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us to maximize the total instantaneous throughput by serving users with a good radio efficiency factor. This improves the utilization of radio resources [8]. Fairness can be also approached from the viewpoint of either allocating resources or utilizing resources. This leads to two types of fairness: effort fairness and outcome fairness. In a wireline environment, effort fairness equals outcome fairness, but they can be substantially different in a wireless environment. Outcome fairness is defined based on the amount of received data. It guarantees that flows of equal weights receive the same amount of data. This concept, however, is inadequate in wireless networks to maximize network throughput. In wireless networks, an erroneous flow, with severe channel errors, can exhaust the wireless resources, and as a result, other flows may receive limited resources even if their channel conditions are good. On the other hand, effort fairness guarantees equitable utilization of wireless resources in each flow. Therefore, effort fairness is more attainable in wireless networks, however it may not guarantee individual throughput requirements nor maximize resource utilization. Because of the time varying nature of wireless channels, fairness is usually defined and implemented over a period of time. Based on the length of that period, two kinds of fairness are considered: short-term fairness and long-term fairness. Intuitively, short term fairness means the ability to provide equitable allocation of resources to all active connections over short time-scales; and long term fairness, in contrast, is concerned with the amount of resources assigned over a longer time-scale. Obviously, short-term fairness implies long-term fairness. Short-term fairness has significant impacts on the performance and Quality of Service (QoS) of applications, especially those with stringent real-time requirements. Note that in many non-realtime applications, short-term fairness cannot be guaranteed when the resource allocation (e.g., scheduling) is based on non-fading channels. Asymptotically long-term fairness in wireless networks is not a critical issue, because a mobile user with a “bad” link at some instance will likely, in the statistical sense, have a “good” link at some other instance. A good news is that for some multimedia and data applications there is a service flexibility afforded by the ability of some multimedia and data applications to tolerate and adapt to transient changes in QoS along with channel state variations. This service flexibility has been referred as service elasticity [3]. Service elasticity can be exploited in the design of schemes for resource control to significantly improve the overall performance of wireless systems (see e.g., [9]). In this Chapter, we focus on the elastic traffic where the major concerns of resource allocations are efficiency and fairness. Since wireless links may be different not only in instantaneous qualities but also in average qualities, achieving perfect fairness and maximizing bandwidth efficiency are two conflicting objectives in most cases. When wireless links are fast-changing and possess multiple states, maintaining short-term fairness becomes impractical and may be unnecessary. In addition, when links differ in average quality, guaranteeing bandwidth for flows with inferior link qualities while striking a balance between efficiency and fairness objectives is a difficult task. For elastic traffic, scheduling and queueing are the main resource allocation procedures. The main objective of this Chapter is to address different approaches to fairness concept in cellular network. Therefore the details of scheduling algorithms is beyond the scope of this work. A very comprehensive review on scheduling algorithms for wireless networks can be found in [10]. Since our focus is on the fairness in cellular wireless networks, the fairness issues in the other wireless communication networks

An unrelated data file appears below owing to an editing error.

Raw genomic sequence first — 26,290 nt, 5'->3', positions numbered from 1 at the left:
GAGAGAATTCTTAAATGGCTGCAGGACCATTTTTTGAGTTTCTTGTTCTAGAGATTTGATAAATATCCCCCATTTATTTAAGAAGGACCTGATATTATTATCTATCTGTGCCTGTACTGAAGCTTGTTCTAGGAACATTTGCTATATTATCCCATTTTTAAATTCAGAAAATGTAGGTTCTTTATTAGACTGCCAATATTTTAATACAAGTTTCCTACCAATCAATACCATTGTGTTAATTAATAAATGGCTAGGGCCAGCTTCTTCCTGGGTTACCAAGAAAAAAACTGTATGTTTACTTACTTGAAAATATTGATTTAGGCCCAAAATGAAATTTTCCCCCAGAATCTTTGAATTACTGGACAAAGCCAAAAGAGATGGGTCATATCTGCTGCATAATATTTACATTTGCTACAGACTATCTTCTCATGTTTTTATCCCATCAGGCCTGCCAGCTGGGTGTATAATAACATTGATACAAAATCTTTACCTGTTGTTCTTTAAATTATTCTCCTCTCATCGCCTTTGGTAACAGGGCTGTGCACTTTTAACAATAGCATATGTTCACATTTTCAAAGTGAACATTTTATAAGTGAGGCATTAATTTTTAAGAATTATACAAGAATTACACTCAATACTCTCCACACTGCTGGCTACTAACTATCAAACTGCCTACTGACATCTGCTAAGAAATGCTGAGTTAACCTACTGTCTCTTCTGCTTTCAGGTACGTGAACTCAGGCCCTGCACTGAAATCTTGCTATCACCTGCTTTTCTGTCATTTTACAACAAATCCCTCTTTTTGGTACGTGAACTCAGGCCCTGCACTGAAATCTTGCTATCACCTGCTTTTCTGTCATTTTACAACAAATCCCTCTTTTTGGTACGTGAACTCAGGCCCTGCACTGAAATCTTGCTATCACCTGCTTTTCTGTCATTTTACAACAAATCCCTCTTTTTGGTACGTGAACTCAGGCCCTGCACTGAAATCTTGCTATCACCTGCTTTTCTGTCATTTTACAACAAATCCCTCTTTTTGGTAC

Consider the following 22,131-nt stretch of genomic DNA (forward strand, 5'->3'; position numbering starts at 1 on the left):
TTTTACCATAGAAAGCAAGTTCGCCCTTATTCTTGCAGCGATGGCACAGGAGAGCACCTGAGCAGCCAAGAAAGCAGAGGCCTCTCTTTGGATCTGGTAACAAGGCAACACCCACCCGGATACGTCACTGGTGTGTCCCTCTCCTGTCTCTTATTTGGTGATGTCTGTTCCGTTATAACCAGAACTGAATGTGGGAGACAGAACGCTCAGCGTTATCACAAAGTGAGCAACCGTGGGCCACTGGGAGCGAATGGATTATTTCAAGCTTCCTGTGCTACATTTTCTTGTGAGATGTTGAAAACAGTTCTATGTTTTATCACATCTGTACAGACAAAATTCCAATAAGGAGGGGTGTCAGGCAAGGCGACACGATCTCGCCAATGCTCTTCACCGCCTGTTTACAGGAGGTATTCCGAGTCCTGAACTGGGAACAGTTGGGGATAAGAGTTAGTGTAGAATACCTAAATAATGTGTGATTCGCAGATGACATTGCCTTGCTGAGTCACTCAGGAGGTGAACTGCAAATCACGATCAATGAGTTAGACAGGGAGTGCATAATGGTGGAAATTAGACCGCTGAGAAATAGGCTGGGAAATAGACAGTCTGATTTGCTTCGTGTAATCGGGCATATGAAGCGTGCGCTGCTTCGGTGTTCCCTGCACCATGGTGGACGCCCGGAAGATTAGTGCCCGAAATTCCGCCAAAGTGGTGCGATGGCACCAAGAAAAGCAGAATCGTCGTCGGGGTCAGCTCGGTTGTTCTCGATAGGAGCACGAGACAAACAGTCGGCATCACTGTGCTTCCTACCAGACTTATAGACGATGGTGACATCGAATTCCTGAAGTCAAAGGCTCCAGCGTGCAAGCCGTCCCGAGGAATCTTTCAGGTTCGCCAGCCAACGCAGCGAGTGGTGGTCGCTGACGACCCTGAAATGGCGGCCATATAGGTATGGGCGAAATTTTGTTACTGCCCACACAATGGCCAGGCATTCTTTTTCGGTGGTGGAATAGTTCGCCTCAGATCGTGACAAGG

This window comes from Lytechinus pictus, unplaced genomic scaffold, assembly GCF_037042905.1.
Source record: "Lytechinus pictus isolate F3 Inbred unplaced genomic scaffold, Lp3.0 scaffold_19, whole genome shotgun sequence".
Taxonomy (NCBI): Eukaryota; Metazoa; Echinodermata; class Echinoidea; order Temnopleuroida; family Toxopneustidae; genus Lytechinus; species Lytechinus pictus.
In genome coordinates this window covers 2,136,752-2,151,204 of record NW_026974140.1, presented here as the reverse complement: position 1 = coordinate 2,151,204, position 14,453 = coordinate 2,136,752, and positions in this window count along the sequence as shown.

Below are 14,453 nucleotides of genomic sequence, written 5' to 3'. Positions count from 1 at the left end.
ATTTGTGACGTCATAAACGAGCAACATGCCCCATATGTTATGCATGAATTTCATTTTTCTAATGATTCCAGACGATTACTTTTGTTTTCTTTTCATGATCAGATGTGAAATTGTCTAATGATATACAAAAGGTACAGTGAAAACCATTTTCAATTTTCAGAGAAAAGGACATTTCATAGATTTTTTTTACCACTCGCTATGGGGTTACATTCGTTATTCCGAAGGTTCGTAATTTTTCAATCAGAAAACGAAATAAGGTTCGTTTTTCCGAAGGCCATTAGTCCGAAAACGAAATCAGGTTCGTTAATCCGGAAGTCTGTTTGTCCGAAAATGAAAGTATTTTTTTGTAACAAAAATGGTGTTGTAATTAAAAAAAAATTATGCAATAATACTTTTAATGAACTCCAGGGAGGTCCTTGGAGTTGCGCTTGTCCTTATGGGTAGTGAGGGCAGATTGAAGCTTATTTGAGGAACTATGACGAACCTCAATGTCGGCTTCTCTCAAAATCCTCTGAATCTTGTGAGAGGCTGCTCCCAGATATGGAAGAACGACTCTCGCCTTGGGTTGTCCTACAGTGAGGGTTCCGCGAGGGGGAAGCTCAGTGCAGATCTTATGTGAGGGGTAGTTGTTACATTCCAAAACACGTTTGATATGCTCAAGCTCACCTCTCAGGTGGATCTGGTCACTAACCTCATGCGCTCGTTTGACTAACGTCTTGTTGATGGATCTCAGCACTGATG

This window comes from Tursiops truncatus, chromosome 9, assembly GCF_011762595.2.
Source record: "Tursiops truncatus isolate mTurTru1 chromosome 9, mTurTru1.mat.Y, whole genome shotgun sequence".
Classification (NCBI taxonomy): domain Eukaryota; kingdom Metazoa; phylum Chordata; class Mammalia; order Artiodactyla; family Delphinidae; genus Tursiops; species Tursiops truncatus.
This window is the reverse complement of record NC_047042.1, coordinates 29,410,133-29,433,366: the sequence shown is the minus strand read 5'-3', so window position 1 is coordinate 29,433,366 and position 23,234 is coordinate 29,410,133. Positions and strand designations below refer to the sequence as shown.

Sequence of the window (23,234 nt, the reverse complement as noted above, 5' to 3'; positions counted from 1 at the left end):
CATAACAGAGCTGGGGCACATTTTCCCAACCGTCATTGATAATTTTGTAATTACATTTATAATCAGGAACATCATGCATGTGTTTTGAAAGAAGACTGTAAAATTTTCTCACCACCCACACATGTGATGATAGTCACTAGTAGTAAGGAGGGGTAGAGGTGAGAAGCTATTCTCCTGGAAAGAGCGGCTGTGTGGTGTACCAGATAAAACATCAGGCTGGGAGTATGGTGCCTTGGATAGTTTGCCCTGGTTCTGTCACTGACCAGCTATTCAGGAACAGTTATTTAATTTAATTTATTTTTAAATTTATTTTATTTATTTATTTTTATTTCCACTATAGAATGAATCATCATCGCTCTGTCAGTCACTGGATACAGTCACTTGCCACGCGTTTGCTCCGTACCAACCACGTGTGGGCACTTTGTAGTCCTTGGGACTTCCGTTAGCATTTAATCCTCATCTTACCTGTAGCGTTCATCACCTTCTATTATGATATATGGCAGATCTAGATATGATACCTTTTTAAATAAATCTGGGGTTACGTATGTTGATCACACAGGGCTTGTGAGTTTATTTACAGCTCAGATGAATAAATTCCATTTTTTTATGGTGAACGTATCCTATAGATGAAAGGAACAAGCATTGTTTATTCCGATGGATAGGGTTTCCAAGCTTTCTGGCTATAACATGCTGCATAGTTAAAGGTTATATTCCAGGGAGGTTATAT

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such as wireless local area networks, multi-hop wireless networks, and hybrid networks are not examined here. In the literature there are very many publications that deal with the fairness through some adjustments of the concepts and algorithms we present in this manuscript. In this Chapter, we only cite those articles which, to our knowledge, have a novel approach to the fairness problem in wireless cellular packet networks. 1.1. Organization. The outline of this Chapter is as follows: In Section 2 we briefly review the characteristics of wireless cellular medium. In this section we present the key characteristics of a wireless cellular share medium and then review different channel effects in different time scales. Then in Section 3 we investigate the fairness concepts defined for wireless cellular communications. We specifically concentrate on the max-min and proportional fairness concepts while providing the mathematical definitions. We also present the effort-outcome discussion for the fairness in wireless communication systems in Section 3. Since our focus is on packet services in the wireless medium, in Section 4 we review the wireless fair scheduling methods. In Section 5 opportunistic scheduling methods and proportional fairness scheduling are described. The concluding remarks of this Chapter are presented in Section 6. 2. Cellular Wireless Medium. Wireless channels operate through electromagnetic radiation from the transmitter to the receiver. In wireless communications the transmission channel could vary over very short time-scales in the order of microseconds. These add to attenuation effects that could also vary randomly with time due to user mobility. Furthermore, since the medium is shared by several users, the equitable sharing of this limited varying radio resources is an important challenge. The key characteristics of the wireless cellular medium can be summarized as follows: 1. Dynamic variations of wireless channel capacity. 2. Location-dependent and bursty channel error that may be uncorrelated over longer time scales. 3. Contention among multiple users for access to the wireless medium. 4. Lack of network-wide channel state information in mobile users in terms of which other mobile users are contending for the same channel or have the higher priority to access the medium, etc.. 5. Transmit power and processing power constraints in base-stations and mobile terminal. 6. Asymmetry in the capacity demand for the uplink and the downlink. These characteristics strongly affect the performance of resource allocation algorithms in cellular wireless networks. 2.1. Wireless Channel Effects. In a typical outdoor wireless propagation environment, a mobile wireless user is communicating with a wireless access-point (i.e. base-station). The signal transmitted from the mobile user may reach the access point directly (line-of-sight) or through multiple reflections on local scatterers such as buildings, mountains, etc.. As a result, the received signal is affected by multiple random attenuations and delays. Moreover, the mobility of either the mobile users or the scatterers may cause these random fluctuations to vary over time. Channel time variations results is random variations of the received signal strength over time. Finally, in a shared wireless environment the transmitted signal may incur interference due to concurrent transmissions. The attenuation incurred in wireless propagation can be decomposed into three main elements: a signal attenuation due to the distance between communicating nodes